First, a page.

Global Leadership Adventures – Peru Trip

Airports terrify me. I mean, why shouldn’t they? with there cold-white, blank, brutally cold avenues of check ins and all the big and tough TSA security chiefs minus the agents, their a pretty solid group. but I’m taking remotely about the very large group that intimidate with just a simple glance. yeah, those; scary, I know.

I’m 16 and traveling alone wasn’t ever on my radar and neither was it on my parents. but I’ve been gifted the talent of persuasion which fairly more often than not, works against my odds. I had told my parents service abroad was really what was missing, what was going to fill this void I had felt in me, my body sys and what not- (that by the way, I’m chiefly blaming on the craved guac and my faulty superstitions) it was seriously an issue and i thought i had found the solution, this was my own interpretation of the coming of age stories I read so often- I was on my way to not only write but really live through this -coming of age-. I found a program titled Global Leadership Adventures through a friend who’d recently traveled to Tanzania, Africa with the group to teach English at a local school and just hang with the kids. I realized I too wanted such an enriching experience so i pulled up my limited skill-set of microsoft powerpoint and made them their very own presentation with and props to me, for really putting the forth effort, the cutest slides ever with maps and stuff. And gave them all the reasons plus more on why this trip with GLA to Peru was so vital to my very existence.

Anyways, fast forward to several boarding passes later in hand, & 4,000 spent plus the 500 in my pockets, I was surely on my way to Peru with a single- straight forward goal: to help the people of Cusco in any and every way possible.

Once arrived to GLA’s hostel compound, I rested and drank copious amounts of tea with coca leaves which are meant to be drank purely for the purpose of helping with the leveling of the altitude. After sleeping for I’m guessing a good solid 5 hrs I unpacked all of my belongings and set out the clothes I’d wear for tomorrow’s adventure.

Fast forward to then, we were served fried eggs with the options of having them alone or with bread…which, I assume was Peruvian either way it was delicious! So sweet and soft. I could have it for days, in fact, I shamefully, full of it, believe I did. Oops, sorry doc. #Carbsfordayz After breakfast we were given a City tour of Cusco which lasted for about 7 hours which consisted of us hiking and visiting the Saksaywaman site, the reputable capital of the Inca empire. The site houses large- tall stone walls with boulders fitting to the exact on its framework. I found fascinating how they matched precisely the shape of a stone with the adjacent stones to fit perfectly without the use of machinery to aid them in this endeavor. We then walked throughout the large- green terrain and were given lessons on the history of the site.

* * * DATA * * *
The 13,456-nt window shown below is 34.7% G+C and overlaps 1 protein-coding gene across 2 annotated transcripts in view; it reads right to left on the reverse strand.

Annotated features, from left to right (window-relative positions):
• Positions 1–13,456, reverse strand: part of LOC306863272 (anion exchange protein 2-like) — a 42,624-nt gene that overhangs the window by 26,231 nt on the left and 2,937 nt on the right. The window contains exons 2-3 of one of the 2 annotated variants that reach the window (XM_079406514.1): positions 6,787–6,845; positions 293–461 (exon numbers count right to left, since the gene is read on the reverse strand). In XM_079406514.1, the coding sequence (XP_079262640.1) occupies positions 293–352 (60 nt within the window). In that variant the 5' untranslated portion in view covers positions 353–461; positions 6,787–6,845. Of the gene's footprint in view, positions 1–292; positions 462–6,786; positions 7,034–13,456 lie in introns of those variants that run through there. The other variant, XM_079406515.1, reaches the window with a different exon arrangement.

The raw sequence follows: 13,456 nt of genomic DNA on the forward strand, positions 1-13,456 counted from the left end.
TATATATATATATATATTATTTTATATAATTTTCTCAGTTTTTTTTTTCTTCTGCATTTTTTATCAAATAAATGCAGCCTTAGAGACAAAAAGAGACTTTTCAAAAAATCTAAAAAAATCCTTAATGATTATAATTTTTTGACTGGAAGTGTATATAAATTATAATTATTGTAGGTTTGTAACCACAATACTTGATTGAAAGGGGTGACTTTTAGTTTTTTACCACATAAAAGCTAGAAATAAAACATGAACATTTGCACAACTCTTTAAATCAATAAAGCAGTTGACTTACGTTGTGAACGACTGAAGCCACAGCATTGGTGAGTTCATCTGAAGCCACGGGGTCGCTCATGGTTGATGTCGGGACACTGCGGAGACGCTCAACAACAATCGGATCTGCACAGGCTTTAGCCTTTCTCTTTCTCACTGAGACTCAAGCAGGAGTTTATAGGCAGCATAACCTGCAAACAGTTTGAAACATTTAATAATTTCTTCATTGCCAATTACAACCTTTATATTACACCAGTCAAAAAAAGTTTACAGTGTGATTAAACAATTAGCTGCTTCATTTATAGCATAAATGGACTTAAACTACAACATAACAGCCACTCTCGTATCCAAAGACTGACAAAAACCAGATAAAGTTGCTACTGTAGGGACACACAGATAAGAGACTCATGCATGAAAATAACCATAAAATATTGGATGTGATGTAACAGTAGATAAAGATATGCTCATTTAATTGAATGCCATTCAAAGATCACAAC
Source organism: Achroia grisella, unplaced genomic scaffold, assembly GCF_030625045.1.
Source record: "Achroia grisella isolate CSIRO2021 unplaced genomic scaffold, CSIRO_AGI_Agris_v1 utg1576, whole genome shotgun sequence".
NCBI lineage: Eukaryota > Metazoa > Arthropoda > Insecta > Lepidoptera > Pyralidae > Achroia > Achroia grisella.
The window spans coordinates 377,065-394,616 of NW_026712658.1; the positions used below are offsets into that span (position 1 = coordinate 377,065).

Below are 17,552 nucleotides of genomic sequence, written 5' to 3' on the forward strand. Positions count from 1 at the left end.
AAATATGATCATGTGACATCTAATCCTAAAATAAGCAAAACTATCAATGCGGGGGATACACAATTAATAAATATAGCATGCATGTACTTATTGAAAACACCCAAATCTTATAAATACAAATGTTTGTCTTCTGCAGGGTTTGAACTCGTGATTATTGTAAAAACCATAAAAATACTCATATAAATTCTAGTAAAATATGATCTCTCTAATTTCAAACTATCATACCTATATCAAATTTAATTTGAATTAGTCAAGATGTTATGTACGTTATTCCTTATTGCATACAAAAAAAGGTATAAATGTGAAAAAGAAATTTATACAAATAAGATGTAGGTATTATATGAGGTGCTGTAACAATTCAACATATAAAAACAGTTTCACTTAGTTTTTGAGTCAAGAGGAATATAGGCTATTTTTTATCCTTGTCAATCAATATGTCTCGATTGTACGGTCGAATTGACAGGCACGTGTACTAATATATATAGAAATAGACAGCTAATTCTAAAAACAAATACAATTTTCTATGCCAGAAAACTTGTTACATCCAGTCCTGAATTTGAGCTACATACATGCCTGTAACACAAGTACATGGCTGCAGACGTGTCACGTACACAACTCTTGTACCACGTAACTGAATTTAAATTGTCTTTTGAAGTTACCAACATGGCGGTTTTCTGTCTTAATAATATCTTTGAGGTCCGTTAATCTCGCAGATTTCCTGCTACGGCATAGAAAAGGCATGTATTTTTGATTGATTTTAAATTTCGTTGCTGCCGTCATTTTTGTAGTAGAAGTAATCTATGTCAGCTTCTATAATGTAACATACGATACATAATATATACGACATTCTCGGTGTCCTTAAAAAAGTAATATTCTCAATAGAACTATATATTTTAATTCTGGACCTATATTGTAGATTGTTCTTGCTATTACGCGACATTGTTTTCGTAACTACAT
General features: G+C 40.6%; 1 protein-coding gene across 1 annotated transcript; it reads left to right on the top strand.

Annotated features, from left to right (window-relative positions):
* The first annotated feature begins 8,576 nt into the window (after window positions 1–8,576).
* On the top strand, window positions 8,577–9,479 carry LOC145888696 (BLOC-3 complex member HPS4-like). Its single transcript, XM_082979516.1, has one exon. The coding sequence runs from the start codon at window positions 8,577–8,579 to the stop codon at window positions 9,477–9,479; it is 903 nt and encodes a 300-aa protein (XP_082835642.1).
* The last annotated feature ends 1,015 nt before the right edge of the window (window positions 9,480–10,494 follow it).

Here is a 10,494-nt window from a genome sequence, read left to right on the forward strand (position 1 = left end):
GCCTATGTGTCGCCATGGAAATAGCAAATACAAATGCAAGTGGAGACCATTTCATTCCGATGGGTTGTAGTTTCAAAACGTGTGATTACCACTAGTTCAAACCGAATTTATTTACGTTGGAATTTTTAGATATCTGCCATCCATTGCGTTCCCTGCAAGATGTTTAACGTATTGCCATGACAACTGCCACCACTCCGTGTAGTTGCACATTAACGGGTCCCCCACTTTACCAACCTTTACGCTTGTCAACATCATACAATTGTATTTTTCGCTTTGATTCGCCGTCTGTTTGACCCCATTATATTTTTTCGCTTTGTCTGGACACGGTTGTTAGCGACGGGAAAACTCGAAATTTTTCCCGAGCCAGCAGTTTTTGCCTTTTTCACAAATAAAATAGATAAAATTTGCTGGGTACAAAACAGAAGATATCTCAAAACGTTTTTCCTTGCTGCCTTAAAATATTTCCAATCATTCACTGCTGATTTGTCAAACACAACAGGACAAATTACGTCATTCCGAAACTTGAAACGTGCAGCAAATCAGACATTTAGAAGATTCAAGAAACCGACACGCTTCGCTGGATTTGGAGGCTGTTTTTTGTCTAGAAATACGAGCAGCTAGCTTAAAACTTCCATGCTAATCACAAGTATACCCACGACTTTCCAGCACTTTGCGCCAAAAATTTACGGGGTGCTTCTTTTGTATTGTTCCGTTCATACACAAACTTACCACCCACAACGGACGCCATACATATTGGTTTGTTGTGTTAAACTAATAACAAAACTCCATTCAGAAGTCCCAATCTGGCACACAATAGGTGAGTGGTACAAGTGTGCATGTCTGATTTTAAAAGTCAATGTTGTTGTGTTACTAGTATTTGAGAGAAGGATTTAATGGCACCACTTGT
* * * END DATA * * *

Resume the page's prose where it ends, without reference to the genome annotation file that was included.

Throughout this, we stopped several times to purchase some of the goods made by Peruvian artisans who weaved all the beanies and alpaca sweaters which such skill-set, it was truly jaw dropping and yea, I picked up a couple beanies plus helped push their economy all in one! Yeah! Haha.

Now, I won’t list all of what we did as it was truly a bunch and I don’t think you’d want to read that, but if you do, message me, talk to me. I’ll tell ya. But, back to Peru, we’re not entirely done.

I was said to stay there for a good 2 weeks but because of reasons, health-related reasons, I couldn’t stay which resulted in my early departure, unfortunately. But my days spent there, I couldn’t help but really acknowledge my privilege as a white person (as viewed by them) I’m hispanic! but also, primarily as a citizen of a first world country, who’s power is felt globally by all and my God, hot showers being the norm. I spoke to a few locals while there and couldn’t help but notice how quickly their eyes lit and how closely and keenly they listened when mentioning my nationality. They view America as a far off country they only heard of, never fully envisioning themselves taking the leap and embarking on the journey to see it.

And oh man, the poverty. It’s streets reek it but that’s besides the point. Peru’s more than its poverty but it’s important to recognize it’s there and so are it’s stray dogs and so are it’s children who like my 10 year old brother and 16 year old me are put to labor. And again so are it’s indigenous people and it’s historical sites. Let’s protect them both. Really. Let’s not just say it but really enact change! Let’s work on this.

Anyways, my short trip to Peru was all sorts of incredible but in sum, it was largely reflective. I’ll write about my later realizations, you guessed it: later.

Have a good one! Thanks for reading my blog post. Means the world. Peace out.

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